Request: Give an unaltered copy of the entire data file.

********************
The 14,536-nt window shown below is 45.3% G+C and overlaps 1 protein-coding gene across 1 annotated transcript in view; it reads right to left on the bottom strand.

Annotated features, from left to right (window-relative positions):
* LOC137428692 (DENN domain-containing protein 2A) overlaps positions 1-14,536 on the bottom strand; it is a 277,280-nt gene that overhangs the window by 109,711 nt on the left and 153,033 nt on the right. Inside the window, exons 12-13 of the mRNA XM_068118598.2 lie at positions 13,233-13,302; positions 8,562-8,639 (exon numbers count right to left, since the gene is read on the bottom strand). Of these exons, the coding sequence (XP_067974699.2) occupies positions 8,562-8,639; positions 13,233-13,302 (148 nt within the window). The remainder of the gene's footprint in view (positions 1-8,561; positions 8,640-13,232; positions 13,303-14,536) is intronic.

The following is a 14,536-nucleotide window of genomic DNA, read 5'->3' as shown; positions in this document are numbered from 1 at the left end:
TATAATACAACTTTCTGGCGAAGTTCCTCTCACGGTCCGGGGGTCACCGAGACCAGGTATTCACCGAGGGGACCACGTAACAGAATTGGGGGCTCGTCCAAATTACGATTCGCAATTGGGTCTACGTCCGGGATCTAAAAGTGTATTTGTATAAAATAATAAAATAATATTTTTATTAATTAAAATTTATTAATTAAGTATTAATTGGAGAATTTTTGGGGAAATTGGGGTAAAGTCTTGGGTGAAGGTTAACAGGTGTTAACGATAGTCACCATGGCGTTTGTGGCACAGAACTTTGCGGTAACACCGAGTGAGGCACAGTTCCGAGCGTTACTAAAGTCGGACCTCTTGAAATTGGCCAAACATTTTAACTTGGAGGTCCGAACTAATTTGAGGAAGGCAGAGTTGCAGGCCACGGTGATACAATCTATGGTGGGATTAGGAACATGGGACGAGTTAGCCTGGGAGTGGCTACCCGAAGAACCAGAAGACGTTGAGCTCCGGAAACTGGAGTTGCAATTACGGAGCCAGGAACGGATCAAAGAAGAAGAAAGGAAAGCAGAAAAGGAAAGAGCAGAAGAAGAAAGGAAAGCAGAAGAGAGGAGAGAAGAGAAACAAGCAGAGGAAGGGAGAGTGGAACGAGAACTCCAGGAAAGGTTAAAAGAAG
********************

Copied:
The 14,536-nt window shown below is 45.3% G+C and overlaps 1 protein-coding gene across 1 annotated transcript in view; it reads right to left on the bottom strand.

Annotated features, from left to right (window-relative positions):
* LOC137428692 (DENN domain-containing protein 2A) overlaps positions 1-14,536 on the bottom strand; it is a 277,280-nt gene that overhangs the window by 109,711 nt on the left and 153,033 nt on the right. Inside the window, exons 12-13 of the mRNA XM_068118598.2 lie at positions 13,233-13,302; positions 8,562-8,639 (exon numbers count right to left, since the gene is read on the bottom strand). Of these exons, the coding sequence (XP_067974699.2) occupies positions 8,562-8,639; positions 13,233-13,302 (148 nt within the window). The remainder of the gene's footprint in view (positions 1-8,561; positions 8,640-13,232; positions 13,303-14,536) is intronic.

The following is a 14,536-nucleotide window of genomic DNA, read 5'->3' as shown; positions in this document are numbered from 1 at the left end:
TATAATACAACTTTCTGGCGAAGTTCCTCTCACGGTCCGGGGGTCACCGAGACCAGGTATTCACCGAGGGGACCACGTAACAGAATTGGGGGCTCGTCCAAATTACGATTCGCAATTGGGTCTACGTCCGGGATCTAAAAGTGTATTTGTATAAAATAATAAAATAATATTTTTATTAATTAAAATTTATTAATTAAGTATTAATTGGAGAATTTTTGGGGAAATTGGGGTAAAGTCTTGGGTGAAGGTTAACAGGTGTTAACGATAGTCACCATGGCGTTTGTGGCACAGAACTTTGCGGTAACACCGAGTGAGGCACAGTTCCGAGCGTTACTAAAGTCGGACCTCTTGAAATTGGCCAAACATTTTAACTTGGAGGTCCGAACTAATTTGAGGAAGGCAGAGTTGCAGGCCACGGTGATACAATCTATGGTGGGATTAGGAACATGGGACGAGTTAGCCTGGGAGTGGCTACCCGAAGAACCAGAAGACGTTGAGCTCCGGAAACTGGAGTTGCAATTACGGAGCCAGGAACGGATCAAAGAAGAAGAAAGGAAAGCAGAAAAGGAAAGAGCAGAAGAAGAAAGGAAAGCAGAAGAGAGGAGAGAAGAGAAACAAGCAGAGGAAGGGAGAGTGGAACGAGAACTCCAGGAAAGGTTAAAAGAAG